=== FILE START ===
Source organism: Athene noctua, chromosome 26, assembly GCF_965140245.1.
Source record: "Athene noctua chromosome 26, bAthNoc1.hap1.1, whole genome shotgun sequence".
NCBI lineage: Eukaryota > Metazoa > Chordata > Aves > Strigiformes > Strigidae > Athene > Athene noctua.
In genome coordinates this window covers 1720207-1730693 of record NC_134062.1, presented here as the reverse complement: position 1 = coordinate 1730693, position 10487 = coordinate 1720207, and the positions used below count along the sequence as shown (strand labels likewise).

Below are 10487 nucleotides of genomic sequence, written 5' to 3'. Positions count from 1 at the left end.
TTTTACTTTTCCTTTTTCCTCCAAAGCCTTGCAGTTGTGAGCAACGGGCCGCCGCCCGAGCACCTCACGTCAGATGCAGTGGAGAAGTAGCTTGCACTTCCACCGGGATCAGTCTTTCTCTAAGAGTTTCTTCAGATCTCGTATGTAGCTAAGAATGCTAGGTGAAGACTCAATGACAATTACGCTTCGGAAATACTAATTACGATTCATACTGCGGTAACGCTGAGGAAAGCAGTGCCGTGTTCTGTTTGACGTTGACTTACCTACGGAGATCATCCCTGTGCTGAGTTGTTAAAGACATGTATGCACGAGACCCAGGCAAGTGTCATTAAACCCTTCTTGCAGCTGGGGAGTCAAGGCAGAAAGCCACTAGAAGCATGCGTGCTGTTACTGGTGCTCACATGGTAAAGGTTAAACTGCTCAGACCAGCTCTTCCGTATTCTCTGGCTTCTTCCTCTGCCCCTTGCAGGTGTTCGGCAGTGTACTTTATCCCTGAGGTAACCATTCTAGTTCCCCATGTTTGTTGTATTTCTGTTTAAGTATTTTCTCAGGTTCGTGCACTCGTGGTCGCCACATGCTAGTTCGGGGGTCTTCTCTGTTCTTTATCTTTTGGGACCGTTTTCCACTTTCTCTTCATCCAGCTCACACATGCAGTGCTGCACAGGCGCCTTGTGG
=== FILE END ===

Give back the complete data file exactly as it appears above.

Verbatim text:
Source organism: Athene noctua, chromosome 26, assembly GCF_965140245.1.
Source record: "Athene noctua chromosome 26, bAthNoc1.hap1.1, whole genome shotgun sequence".
NCBI lineage: Eukaryota > Metazoa > Chordata > Aves > Strigiformes > Strigidae > Athene > Athene noctua.
In genome coordinates this window covers 1720207-1730693 of record NC_134062.1, presented here as the reverse complement: position 1 = coordinate 1730693, position 10487 = coordinate 1720207, and the positions used below count along the sequence as shown (strand labels likewise).

Below are 10487 nucleotides of genomic sequence, written 5' to 3'. Positions count from 1 at the left end.
TTTTACTTTTCCTTTTTCCTCCAAAGCCTTGCAGTTGTGAGCAACGGGCCGCCGCCCGAGCACCTCACGTCAGATGCAGTGGAGAAGTAGCTTGCACTTCCACCGGGATCAGTCTTTCTCTAAGAGTTTCTTCAGATCTCGTATGTAGCTAAGAATGCTAGGTGAAGACTCAATGACAATTACGCTTCGGAAATACTAATTACGATTCATACTGCGGTAACGCTGAGGAAAGCAGTGCCGTGTTCTGTTTGACGTTGACTTACCTACGGAGATCATCCCTGTGCTGAGTTGTTAAAGACATGTATGCACGAGACCCAGGCAAGTGTCATTAAACCCTTCTTGCAGCTGGGGAGTCAAGGCAGAAAGCCACTAGAAGCATGCGTGCTGTTACTGGTGCTCACATGGTAAAGGTTAAACTGCTCAGACCAGCTCTTCCGTATTCTCTGGCTTCTTCCTCTGCCCCTTGCAGGTGTTCGGCAGTGTACTTTATCCCTGAGGTAACCATTCTAGTTCCCCATGTTTGTTGTATTTCTGTTTAAGTATTTTCTCAGGTTCGTGCACTCGTGGTCGCCACATGCTAGTTCGGGGGTCTTCTCTGTTCTTTATCTTTTGGGACCGTTTTCCACTTTCTCTTCATCCAGCTCACACATGCAGTGCTGCACAGGCGCCTTGTGG